Warns the US Coast Guard:

As the US Coast Guard’s new marine radio network Rescue 21 becomes operational, rescue centers can now receive instant distress alerts from commonly used DSC-capable VHF marine radios.  However, approximately 90% of VHF DSC distress alerts received by the Coast Guard do not contain position information, and approximately 60% do not contain a registered identity.   The Coast Guard cannot effectively respond to a DSC distress alert sent from such a radio. Continue reading »

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Warning On Chinese Chains

 Accident, China, close call, equipment, Offshore, Offshore, Safety Alerts  Comments Off on Warning On Chinese Chains
Mar 302011
 

Two incidents involving chain slings have revealed that chains made by an as-yet unnamed Chinese manufacturer may fail well below their safe working limit. Step Change In Safety has issued an alert on the incident.

On two separate occasions chain slings were used to perform lifting operations. The slings, from the same supplier, failed whilst a lift was being performed.

In the first incident an arrangement of four 5.3 tonne collared chain slings were used in a ‘basket’ configuration around the lifting points of a 20 tonne concrete block. After 5 blocks had been moved using this method team members noticed that one of the chain links had parted at its weld point.

The second Incident invoved two 2-legged 11.2 tonne chain slings to create a 4 point sling arrangement was used to relocate 13 tonne concrete blocks, similar to the first incident, after four blocks had been moved the work party noticed that a link in the chain had failed at its weld point.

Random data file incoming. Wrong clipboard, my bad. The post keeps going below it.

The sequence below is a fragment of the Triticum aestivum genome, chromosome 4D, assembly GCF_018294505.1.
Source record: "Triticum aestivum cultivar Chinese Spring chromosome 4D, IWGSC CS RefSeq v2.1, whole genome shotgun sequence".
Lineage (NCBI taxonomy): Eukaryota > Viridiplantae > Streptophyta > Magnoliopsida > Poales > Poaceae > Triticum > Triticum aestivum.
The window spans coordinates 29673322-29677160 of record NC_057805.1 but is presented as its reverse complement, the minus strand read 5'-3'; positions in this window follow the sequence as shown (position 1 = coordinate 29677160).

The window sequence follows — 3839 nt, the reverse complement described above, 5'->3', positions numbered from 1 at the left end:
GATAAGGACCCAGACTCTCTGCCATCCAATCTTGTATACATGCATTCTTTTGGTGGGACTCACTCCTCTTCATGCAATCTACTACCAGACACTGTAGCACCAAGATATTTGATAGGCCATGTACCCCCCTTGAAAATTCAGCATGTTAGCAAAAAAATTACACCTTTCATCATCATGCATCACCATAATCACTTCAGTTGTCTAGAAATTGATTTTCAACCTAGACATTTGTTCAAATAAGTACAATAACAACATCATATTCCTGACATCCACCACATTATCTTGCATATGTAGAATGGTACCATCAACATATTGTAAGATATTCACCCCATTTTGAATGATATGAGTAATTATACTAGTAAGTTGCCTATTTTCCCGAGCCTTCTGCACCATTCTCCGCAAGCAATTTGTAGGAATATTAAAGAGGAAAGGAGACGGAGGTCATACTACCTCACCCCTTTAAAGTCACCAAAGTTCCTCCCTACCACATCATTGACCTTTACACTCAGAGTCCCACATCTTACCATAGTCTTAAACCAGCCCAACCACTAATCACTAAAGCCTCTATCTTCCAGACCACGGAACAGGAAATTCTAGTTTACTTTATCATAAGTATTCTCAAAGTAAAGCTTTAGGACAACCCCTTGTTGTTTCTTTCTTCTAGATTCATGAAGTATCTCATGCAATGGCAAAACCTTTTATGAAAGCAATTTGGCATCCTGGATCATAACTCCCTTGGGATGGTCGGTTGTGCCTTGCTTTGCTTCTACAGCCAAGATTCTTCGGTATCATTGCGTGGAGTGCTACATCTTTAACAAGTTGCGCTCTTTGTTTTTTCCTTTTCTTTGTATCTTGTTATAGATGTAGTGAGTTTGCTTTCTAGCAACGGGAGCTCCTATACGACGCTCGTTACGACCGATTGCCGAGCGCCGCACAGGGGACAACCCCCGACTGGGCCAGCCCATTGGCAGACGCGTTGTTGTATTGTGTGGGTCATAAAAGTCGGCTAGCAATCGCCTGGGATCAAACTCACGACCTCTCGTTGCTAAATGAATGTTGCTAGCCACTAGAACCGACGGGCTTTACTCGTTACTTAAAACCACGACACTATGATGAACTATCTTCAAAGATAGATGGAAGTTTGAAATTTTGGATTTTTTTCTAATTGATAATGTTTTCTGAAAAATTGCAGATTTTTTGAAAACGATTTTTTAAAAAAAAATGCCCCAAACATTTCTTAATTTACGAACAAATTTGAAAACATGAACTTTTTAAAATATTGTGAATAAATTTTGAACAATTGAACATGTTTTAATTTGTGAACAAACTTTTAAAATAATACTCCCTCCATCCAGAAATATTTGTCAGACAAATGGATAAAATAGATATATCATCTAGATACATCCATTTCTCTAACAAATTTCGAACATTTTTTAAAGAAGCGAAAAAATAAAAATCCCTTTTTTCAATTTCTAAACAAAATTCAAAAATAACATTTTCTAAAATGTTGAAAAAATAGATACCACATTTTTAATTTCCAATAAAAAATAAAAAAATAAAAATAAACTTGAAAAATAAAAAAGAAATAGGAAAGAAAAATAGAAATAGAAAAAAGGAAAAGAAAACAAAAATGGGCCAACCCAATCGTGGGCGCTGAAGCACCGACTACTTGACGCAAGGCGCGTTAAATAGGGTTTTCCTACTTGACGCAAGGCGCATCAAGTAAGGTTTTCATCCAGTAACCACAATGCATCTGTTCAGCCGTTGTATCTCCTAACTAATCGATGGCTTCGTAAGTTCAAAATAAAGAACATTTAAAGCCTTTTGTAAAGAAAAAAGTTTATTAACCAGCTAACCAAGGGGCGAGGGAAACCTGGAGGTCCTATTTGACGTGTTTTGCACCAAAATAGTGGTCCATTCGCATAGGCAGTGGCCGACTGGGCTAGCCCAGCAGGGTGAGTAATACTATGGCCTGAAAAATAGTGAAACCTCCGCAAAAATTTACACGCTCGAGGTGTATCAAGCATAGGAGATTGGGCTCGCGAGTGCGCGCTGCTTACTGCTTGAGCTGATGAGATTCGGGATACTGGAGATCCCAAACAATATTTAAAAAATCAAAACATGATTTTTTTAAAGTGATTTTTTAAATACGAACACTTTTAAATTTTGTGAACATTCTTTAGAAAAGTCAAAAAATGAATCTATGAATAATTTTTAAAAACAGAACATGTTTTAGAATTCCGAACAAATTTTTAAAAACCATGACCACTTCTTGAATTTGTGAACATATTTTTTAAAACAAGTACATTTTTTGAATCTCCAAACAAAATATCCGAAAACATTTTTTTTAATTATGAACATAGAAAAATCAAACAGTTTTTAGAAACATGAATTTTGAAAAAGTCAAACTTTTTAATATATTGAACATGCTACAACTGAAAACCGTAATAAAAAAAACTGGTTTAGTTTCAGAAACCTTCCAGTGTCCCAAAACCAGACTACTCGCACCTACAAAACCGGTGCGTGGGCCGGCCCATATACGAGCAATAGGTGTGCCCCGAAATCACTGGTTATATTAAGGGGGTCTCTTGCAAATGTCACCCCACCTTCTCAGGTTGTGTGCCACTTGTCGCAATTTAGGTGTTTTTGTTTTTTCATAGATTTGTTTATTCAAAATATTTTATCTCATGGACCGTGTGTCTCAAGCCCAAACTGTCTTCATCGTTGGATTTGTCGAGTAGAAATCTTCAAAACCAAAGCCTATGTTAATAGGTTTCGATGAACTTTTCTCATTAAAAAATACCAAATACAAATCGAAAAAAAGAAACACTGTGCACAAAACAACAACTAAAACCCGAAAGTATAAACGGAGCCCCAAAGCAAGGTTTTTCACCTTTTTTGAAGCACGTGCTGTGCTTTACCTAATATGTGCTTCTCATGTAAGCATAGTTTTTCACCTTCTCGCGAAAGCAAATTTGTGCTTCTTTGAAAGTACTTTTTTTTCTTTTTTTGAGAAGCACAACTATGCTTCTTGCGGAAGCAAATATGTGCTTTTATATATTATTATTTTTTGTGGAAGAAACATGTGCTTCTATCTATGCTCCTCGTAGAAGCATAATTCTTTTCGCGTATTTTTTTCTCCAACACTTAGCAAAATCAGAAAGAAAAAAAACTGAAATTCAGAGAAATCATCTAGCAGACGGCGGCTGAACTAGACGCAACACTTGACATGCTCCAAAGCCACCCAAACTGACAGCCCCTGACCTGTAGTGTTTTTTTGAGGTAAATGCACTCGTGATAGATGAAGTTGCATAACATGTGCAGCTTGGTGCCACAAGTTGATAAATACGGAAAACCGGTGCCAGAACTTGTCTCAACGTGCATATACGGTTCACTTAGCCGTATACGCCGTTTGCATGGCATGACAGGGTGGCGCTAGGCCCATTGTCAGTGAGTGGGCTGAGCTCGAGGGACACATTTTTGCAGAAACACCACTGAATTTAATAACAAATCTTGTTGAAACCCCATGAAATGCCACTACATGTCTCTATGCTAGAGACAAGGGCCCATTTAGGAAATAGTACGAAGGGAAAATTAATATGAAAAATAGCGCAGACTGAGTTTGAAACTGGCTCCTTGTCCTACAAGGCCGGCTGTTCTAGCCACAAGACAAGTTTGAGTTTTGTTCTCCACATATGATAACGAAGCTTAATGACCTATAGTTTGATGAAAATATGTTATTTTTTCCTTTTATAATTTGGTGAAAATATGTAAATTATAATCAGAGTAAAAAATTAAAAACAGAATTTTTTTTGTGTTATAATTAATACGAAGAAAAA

The lift plan and slinging arrangement techniques were appropriate for the task. All of the slings were new prior to the start of the operations.

The chain slings were sourced from a single supplier.

It was found that the chains received were certified by batch testing only and it transpired that the name and signature on the certification was replicated by computerised signature and not necessarily the person who actually carried out the inspection or testing, giving concerns as to whether there had been any testing.
The company which bought the chains from a UK supplier has initiated a requirement for all chains purchased to be tested to Safe Working Limit.

All chains recieved from this supplier were immediately placed in quarantine and returned to the supplier, which was instructed to perform an investigation as to why the equipment failed and all similar equipment is recalled awaiting the investigation and report.

The UK based sub-supplier does not manufacture the chain but acts as an agent on behalf of  manufacturers in China, some of whom  do not hold export licences. They have immediately withdrawn all chain from sale supplied by this company, additionally cancelled all orders with this agent and will continue to request the manufacturers details but more importantly the reason for failure.

 

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Fake EEBDs “Useless and Dangerous”

 equipment, Safety Alerts  Comments Off on Fake EEBDs “Useless and Dangerous”
Mar 082011
 

The mask hood is impossible to get over your head

Somali gangs are not the only pirate hazard for seafarers, so is copy-cat counterfeit equipment like the fake emergency escape breathing apparatus featured in the latest alert of the Marine Safety Forum.

Says MSF: “WSS Safety service station in Stavanger, Norway received EEBD-sets for annual inspection from one its regular customers. The service engineer discovered that the bags and the EEBD-sets were fake copies of the Unitor/MSA type Uniscape 15H – and of the same type  as previously discovered and informed. Continue reading »